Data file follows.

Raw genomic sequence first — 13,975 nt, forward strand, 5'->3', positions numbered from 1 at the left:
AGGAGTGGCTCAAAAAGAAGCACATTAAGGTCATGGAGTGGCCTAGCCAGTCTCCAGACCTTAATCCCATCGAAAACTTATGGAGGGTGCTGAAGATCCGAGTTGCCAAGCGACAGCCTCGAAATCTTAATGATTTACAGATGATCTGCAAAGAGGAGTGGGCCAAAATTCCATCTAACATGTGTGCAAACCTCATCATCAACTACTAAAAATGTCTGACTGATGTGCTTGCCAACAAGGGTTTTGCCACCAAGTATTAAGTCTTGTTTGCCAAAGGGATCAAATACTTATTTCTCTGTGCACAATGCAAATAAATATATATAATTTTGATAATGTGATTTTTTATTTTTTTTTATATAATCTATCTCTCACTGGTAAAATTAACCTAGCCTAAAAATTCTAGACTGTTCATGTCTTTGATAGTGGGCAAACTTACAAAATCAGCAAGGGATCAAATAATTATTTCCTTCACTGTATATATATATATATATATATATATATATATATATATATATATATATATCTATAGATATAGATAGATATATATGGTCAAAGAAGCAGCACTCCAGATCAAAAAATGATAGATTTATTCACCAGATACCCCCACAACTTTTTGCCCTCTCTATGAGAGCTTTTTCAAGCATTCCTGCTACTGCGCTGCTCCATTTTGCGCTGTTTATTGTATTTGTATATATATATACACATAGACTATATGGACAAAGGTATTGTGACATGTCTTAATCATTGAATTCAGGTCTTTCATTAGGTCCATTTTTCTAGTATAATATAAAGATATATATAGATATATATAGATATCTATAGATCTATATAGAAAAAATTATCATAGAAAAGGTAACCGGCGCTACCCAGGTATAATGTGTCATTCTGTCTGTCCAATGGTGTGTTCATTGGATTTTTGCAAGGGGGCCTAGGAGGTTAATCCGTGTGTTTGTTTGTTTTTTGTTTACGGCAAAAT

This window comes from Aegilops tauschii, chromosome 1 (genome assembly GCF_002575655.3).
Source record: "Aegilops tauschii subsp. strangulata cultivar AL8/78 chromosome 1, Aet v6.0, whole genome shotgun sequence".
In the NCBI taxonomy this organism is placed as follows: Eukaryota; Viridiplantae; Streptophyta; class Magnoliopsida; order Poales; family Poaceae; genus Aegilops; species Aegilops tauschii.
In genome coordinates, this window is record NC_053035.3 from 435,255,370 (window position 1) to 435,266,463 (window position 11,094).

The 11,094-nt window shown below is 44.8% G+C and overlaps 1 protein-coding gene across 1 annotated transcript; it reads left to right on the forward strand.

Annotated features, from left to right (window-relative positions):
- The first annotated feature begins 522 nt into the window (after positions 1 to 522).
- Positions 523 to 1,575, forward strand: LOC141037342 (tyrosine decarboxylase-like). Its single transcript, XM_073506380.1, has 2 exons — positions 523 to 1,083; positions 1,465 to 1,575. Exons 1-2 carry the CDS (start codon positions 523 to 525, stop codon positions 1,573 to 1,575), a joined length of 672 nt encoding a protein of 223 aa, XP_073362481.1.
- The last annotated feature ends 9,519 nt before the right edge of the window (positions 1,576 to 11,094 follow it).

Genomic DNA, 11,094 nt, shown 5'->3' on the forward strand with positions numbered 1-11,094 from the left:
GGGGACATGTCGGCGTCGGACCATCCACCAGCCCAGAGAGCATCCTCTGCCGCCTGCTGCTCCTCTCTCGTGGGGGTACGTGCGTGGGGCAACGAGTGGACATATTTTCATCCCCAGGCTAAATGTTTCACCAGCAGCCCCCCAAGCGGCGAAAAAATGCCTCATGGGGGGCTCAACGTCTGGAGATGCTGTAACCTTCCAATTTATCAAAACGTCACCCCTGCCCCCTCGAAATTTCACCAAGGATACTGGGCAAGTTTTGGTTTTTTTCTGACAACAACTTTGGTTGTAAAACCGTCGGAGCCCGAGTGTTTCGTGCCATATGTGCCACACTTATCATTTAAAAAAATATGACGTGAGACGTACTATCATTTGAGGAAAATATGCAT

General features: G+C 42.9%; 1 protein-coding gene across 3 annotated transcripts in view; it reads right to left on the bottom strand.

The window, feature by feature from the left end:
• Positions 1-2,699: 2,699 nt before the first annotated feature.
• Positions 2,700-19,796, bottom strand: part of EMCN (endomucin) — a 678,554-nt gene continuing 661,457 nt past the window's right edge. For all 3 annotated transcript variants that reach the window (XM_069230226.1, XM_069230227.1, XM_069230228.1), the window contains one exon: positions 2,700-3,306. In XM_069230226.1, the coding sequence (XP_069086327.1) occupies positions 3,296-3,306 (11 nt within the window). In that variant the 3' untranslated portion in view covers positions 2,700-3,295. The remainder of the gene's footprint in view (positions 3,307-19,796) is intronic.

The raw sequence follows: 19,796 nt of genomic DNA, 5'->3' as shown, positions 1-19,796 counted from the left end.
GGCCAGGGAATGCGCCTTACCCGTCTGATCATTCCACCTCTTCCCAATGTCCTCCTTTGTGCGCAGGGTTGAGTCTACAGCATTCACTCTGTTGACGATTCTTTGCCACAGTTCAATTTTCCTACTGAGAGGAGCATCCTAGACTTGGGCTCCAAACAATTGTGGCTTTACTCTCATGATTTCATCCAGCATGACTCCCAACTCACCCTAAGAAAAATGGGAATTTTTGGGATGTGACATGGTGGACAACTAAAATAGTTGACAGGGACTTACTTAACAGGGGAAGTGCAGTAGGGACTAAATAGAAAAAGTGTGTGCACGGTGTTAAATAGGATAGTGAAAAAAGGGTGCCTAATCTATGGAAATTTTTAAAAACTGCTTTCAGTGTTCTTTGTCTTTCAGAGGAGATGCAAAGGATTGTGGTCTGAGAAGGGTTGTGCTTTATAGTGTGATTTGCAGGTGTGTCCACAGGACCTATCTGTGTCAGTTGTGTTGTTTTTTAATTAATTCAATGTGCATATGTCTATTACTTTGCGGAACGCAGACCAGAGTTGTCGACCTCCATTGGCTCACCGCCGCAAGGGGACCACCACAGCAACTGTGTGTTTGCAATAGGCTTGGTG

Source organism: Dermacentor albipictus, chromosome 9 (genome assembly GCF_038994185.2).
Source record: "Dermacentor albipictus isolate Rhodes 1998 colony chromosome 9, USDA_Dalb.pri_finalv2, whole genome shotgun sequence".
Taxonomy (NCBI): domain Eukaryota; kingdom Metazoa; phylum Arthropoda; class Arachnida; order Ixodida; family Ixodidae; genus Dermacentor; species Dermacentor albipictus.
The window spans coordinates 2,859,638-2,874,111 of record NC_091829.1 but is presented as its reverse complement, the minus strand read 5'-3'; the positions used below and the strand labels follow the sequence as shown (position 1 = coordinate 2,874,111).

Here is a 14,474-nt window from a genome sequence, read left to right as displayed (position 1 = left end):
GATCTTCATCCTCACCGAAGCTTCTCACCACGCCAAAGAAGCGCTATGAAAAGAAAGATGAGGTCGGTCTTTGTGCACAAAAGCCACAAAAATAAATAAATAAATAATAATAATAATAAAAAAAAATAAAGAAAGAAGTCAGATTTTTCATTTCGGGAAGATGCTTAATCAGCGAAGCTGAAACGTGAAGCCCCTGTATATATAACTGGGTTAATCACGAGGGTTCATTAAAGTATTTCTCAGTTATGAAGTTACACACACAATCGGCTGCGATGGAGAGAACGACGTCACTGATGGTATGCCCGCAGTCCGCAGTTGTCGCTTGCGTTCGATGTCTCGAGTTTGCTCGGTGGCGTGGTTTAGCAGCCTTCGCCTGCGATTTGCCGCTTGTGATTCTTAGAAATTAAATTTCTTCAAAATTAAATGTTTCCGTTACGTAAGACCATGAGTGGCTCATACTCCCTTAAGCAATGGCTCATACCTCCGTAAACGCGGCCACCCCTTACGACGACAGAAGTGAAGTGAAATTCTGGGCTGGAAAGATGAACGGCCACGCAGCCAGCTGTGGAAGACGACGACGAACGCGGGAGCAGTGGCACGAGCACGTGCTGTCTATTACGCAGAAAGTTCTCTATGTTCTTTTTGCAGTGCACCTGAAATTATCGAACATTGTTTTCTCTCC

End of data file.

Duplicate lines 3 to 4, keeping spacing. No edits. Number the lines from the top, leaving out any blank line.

This window comes from Aegilops tauschii, chromosome 1 (genome assembly GCF_002575655.3).
Source record: "Aegilops tauschii subsp. strangulata cultivar AL8/78 chromosome 1, Aet v6.0, whole genome shotgun sequence".